In the watchdog’s first annual early years lecture tonight (3 December), Sue Gregory, Ofsted’s national director of education, will argue that funding for childcare “is spread too thinly” and should be targeted at the most deprived areas to drive up the quality of early years provision.
“Universal provision has spread resources very thinly and it’s crucial that lessons are learned from current schemes in operation,” she will say.
“Schools receive additional funding for their most disadvantaged pupils through the pupil premium. A similar scheme could work in early years to help ensure that high-quality staff are employed where the two-year-old offer is most needed.”
Gregory is meanwhile set to call for “urgent changes”, to make sure that people working in early years are at least as qualified as teachers in schools, and that the best-trained professionals are paid more to work in the most disadvantaged areas.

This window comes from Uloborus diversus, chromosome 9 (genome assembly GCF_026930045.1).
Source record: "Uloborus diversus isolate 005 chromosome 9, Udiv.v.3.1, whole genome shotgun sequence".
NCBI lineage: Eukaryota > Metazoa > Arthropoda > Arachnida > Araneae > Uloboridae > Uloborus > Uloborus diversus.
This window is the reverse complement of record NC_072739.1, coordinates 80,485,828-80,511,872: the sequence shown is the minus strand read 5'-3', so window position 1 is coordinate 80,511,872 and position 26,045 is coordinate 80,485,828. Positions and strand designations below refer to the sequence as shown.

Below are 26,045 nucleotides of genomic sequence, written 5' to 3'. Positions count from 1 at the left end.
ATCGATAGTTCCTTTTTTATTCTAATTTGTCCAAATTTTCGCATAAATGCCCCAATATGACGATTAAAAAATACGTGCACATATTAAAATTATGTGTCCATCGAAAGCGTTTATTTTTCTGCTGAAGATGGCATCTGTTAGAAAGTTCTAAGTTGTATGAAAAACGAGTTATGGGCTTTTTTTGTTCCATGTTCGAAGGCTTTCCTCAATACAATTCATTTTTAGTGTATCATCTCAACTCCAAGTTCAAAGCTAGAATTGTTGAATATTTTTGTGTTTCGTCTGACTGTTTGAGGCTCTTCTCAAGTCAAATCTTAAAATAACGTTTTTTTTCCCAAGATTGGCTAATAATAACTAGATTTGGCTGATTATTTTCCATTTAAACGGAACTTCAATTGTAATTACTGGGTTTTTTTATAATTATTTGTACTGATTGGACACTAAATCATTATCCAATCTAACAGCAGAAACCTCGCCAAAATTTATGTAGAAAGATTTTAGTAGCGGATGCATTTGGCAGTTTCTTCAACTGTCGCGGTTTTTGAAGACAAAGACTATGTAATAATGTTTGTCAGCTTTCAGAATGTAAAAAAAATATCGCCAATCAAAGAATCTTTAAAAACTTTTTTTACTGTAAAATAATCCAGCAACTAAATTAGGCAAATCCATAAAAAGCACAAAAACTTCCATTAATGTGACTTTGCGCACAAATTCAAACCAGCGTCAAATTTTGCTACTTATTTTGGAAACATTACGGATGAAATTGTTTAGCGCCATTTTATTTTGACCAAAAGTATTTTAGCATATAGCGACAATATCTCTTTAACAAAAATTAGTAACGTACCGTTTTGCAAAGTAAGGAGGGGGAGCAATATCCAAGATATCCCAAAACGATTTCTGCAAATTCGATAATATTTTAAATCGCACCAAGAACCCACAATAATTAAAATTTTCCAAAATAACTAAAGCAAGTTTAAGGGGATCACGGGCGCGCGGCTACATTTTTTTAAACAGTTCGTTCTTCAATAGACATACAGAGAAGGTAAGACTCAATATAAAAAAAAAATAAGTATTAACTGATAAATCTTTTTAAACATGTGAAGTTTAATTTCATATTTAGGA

“If we are serious about investing in the future, all those working with young children should be highly skilled and qualified to degree level,” she will say.
“If we’re serious about investing in a better-qualified workforce we should pay more. Nursery staff wages often hover around the minimum and even a graduate early years professional earns only half a teacher’s salary.”
Gregory will also propose that childminders and other early years settings that are struggling to improve should be linked to outstanding providers through hubs or networks.
“Ofsted’s data shows that childminders who work in networks, or who access quality improvement schemes, generally have higher inspection grades than those who do not,” she will explain.
“A good strong support mechanism can make a real difference to the quality of childminding; it can introduce monitoring and assistance with self-evaluation, it can give staff greater training opportunities and the chance to share good practice.
“The same is true of successful chains for group care providers, or pre-schools and nurseries.”